This course will seek to draw together examples of historical and modern Indigenous experiences, movements, and ongoing struggles, using relevant case studies and new methodological approaches to the subject. By considering multiple geographic contexts, including the Roman invasion of Gaul, Canada, and Taiwan, and different, but frequently overlapping themes and dimensions of Indigenous history in a global context, this course will ask students to grapple with questions and definitions of Indigeneity, the concept and legacies of colonization, ongoing decolonization and reconciliation efforts, and how we, as historians, can approach, understand, and further explore these questions, legacies, and movements.


Winter 2023
Course Dates: 
Jan. 9 - April 10, 2023
Exam Dates: 
Apr. 14 - 27, 2023


15% - Discussions (3x5%)
20% - Essay (with optional peer review)
20% - Film Analysis
10% - Short Reflection
35% - Final Reseach Paper

**Evaluation Subject to change**

Live Sessions

This course has optional live sessions (e.g., webinars, synchronous activities, etc.).  


Alanna Loucks (

Time Commitment

Students can expect to spend on average about 8-10 hours per week completing relevant readings, assignments, and course activities. 

Course Resources


SOLUS is Queen’s Student On-Line University System. You’ll have access to a SOLUS account once you become a Queen’s student. You’ll use SOLUS to register for courses, add and drop courses, update your contact information, view financial and academic information, and pay your tuition.

About OnQ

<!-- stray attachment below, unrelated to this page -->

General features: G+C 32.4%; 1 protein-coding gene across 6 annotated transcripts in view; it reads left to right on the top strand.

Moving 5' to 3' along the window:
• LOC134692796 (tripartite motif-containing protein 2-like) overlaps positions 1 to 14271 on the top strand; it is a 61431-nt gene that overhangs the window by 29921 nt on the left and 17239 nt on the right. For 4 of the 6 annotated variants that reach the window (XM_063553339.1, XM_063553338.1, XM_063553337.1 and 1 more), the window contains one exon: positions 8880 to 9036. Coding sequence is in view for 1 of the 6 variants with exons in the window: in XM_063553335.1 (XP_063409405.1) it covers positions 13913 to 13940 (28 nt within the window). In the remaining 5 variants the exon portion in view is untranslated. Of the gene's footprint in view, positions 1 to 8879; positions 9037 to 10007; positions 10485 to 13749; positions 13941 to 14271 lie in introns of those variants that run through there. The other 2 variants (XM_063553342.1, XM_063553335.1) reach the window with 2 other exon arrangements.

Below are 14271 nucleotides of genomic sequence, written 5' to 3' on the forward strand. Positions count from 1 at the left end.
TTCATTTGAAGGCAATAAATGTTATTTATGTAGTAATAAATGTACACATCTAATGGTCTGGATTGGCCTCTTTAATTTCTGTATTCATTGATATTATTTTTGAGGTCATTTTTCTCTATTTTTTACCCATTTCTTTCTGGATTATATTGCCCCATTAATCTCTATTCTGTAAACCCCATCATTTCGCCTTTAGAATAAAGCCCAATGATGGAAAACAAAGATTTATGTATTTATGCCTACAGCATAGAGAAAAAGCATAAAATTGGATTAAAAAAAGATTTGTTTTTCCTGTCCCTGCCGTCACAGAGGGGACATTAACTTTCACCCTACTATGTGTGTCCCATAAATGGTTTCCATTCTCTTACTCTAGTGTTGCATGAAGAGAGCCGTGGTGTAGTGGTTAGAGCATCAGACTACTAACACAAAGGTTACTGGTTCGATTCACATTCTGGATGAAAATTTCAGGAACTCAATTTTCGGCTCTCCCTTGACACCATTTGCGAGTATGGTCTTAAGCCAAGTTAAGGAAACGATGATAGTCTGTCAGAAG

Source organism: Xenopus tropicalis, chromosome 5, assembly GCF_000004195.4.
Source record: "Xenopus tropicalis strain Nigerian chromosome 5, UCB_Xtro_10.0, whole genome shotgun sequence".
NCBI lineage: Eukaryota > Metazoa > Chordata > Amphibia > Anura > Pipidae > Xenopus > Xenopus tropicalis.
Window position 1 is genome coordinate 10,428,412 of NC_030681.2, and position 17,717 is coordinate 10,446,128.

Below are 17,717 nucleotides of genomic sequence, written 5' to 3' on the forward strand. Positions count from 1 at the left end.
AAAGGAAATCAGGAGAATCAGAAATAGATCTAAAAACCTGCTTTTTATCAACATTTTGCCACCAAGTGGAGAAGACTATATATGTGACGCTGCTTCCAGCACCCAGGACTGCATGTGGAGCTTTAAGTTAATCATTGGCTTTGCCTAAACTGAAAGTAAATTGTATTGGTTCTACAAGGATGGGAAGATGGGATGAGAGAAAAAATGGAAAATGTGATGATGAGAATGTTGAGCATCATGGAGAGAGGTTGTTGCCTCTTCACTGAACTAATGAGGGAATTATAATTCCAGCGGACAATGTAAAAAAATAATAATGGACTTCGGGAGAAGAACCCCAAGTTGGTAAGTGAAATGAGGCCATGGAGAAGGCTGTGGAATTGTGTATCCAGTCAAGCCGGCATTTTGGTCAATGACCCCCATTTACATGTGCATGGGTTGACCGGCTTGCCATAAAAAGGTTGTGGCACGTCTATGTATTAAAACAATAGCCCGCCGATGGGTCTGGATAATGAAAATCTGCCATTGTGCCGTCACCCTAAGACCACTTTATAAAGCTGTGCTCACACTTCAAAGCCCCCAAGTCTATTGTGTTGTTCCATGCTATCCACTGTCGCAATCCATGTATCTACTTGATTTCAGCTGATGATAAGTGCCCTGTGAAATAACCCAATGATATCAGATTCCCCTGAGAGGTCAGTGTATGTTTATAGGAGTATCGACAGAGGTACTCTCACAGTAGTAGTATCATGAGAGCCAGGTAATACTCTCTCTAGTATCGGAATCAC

onQ is Queen's online learning platform. You'll log into onQ to access your course. All materials related to your course—notes, readings, videos, recordings, discussion forums, assignments, quizzes, groupwork, tutorials, and help—will be on the onQ site.

About Credit Units

Queen’s courses are weighted in credit units. A typical one-term course is worth 3.0 units, and a typical two-term course is worth 6.0 units. You combine these units to create your degree. A general (three-year) BA or BSc requires a total of 90 credit units.

Computer Requirements

To take an online course, you’ll need a high speed internet connection as well as a microphone and speakers to be able to watch videos, hear sounds, and participate in interactive online activities. A webcam is recommended but not necessary.

System Requirements:

Computer Specifications

  • Windows 8.1 or newer
  • OSX 10.13 (High Sierra) or newer
  • Dual Core 2 GHz processor
  • 4 GB RAM
  • Soundcard
  • USB Headset
  • Webcam

Supported Browsers

  • Chrome (preferred - latest version)
  • Firefox (latest version)
  • Safari is not recommended as it causes several known issues in onQ
  • Edge is not recommended as it causes several known issues in onQ

Internet Connection

  • Wired high speed access: Cable or better
  • Wifi is not recommended


  • Latest version

Media Player

  • Flash (latest version)

Adobe Reader

  • Latest Version


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Grading Scheme

The information below is intended for undergraduate students in the Faculty of Arts and Science. Academic Regulations in other Faculties may differ.

Letter Grade Grade Point

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Tuition Fees

Tuition fees vary depending when you start, your year, faculty, and program. Fees for Summer Term 2018 first-year Distance Career Arts & Science Domestic students are as follows: for a 3.0-unit course, $685.90; for a 6.0-unit course, $1371.80 See also Tuition and Fees.

Campus Bookstore

All textbooks, if required, can be purchased at Queen’s Campus Bookstore.

Non-Queen’s Students

All Queen’s Arts and Science Online courses are open to students at other universities. Before applying as a visiting student, request a Letter of Permission from your home university that states that you have permission to take the course and apply it to your degree. See also Apply.

Academic Integrity